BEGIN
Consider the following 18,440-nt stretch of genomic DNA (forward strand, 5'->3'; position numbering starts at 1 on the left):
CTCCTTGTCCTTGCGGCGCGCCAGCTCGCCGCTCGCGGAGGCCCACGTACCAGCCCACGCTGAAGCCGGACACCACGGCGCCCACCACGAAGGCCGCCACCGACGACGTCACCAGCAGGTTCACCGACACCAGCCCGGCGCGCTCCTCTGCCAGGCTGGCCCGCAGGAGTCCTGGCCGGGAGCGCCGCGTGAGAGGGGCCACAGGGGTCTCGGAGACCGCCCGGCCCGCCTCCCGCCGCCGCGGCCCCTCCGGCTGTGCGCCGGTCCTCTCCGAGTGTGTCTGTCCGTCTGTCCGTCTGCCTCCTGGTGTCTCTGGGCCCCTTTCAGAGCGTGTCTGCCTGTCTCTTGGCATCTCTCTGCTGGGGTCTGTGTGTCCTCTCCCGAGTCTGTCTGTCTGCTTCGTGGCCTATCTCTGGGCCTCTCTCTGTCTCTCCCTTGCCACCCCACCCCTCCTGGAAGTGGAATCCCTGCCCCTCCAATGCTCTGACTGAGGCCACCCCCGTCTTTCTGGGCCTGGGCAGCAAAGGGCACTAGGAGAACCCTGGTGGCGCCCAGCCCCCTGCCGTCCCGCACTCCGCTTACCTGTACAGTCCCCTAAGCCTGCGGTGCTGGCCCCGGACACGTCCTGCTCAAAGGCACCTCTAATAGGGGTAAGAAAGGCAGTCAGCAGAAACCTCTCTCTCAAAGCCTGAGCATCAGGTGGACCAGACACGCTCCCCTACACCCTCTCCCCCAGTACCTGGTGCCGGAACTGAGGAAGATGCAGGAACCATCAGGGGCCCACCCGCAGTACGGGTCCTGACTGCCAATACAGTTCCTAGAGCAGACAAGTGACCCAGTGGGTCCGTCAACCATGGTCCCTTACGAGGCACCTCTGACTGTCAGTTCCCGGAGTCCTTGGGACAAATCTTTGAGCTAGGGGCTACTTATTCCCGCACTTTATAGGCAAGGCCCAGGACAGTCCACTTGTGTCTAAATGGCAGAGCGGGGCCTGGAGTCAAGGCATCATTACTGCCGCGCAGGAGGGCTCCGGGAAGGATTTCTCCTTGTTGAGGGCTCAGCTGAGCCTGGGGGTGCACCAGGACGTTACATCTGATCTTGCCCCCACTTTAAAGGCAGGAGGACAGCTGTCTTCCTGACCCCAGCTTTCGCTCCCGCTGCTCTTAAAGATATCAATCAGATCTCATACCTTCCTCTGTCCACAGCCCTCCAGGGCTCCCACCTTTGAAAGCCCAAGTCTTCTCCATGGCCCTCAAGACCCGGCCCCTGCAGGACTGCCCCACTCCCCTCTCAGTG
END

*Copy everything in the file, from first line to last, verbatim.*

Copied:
Consider the following 18,440-nt stretch of genomic DNA (forward strand, 5'->3'; position numbering starts at 1 on the left):
CTCCTTGTCCTTGCGGCGCGCCAGCTCGCCGCTCGCGGAGGCCCACGTACCAGCCCACGCTGAAGCCGGACACCACGGCGCCCACCACGAAGGCCGCCACCGACGACGTCACCAGCAGGTTCACCGACACCAGCCCGGCGCGCTCCTCTGCCAGGCTGGCCCGCAGGAGTCCTGGCCGGGAGCGCCGCGTGAGAGGGGCCACAGGGGTCTCGGAGACCGCCCGGCCCGCCTCCCGCCGCCGCGGCCCCTCCGGCTGTGCGCCGGTCCTCTCCGAGTGTGTCTGTCCGTCTGTCCGTCTGCCTCCTGGTGTCTCTGGGCCCCTTTCAGAGCGTGTCTGCCTGTCTCTTGGCATCTCTCTGCTGGGGTCTGTGTGTCCTCTCCCGAGTCTGTCTGTCTGCTTCGTGGCCTATCTCTGGGCCTCTCTCTGTCTCTCCCTTGCCACCCCACCCCTCCTGGAAGTGGAATCCCTGCCCCTCCAATGCTCTGACTGAGGCCACCCCCGTCTTTCTGGGCCTGGGCAGCAAAGGGCACTAGGAGAACCCTGGTGGCGCCCAGCCCCCTGCCGTCCCGCACTCCGCTTACCTGTACAGTCCCCTAAGCCTGCGGTGCTGGCCCCGGACACGTCCTGCTCAAAGGCACCTCTAATAGGGGTAAGAAAGGCAGTCAGCAGAAACCTCTCTCTCAAAGCCTGAGCATCAGGTGGACCAGACACGCTCCCCTACACCCTCTCCCCCAGTACCTGGTGCCGGAACTGAGGAAGATGCAGGAACCATCAGGGGCCCACCCGCAGTACGGGTCCTGACTGCCAATACAGTTCCTAGAGCAGACAAGTGACCCAGTGGGTCCGTCAACCATGGTCCCTTACGAGGCACCTCTGACTGTCAGTTCCCGGAGTCCTTGGGACAAATCTTTGAGCTAGGGGCTACTTATTCCCGCACTTTATAGGCAAGGCCCAGGACAGTCCACTTGTGTCTAAATGGCAGAGCGGGGCCTGGAGTCAAGGCATCATTACTGCCGCGCAGGAGGGCTCCGGGAAGGATTTCTCCTTGTTGAGGGCTCAGCTGAGCCTGGGGGTGCACCAGGACGTTACATCTGATCTTGCCCCCACTTTAAAGGCAGGAGGACAGCTGTCTTCCTGACCCCAGCTTTCGCTCCCGCTGCTCTTAAAGATATCAATCAGATCTCATACCTTCCTCTGTCCACAGCCCTCCAGGGCTCCCACCTTTGAAAGCCCAAGTCTTCTCCATGGCCCTCAAGACCCGGCCCCTGCAGGACTGCCCCACTCCCCTCTCAGTG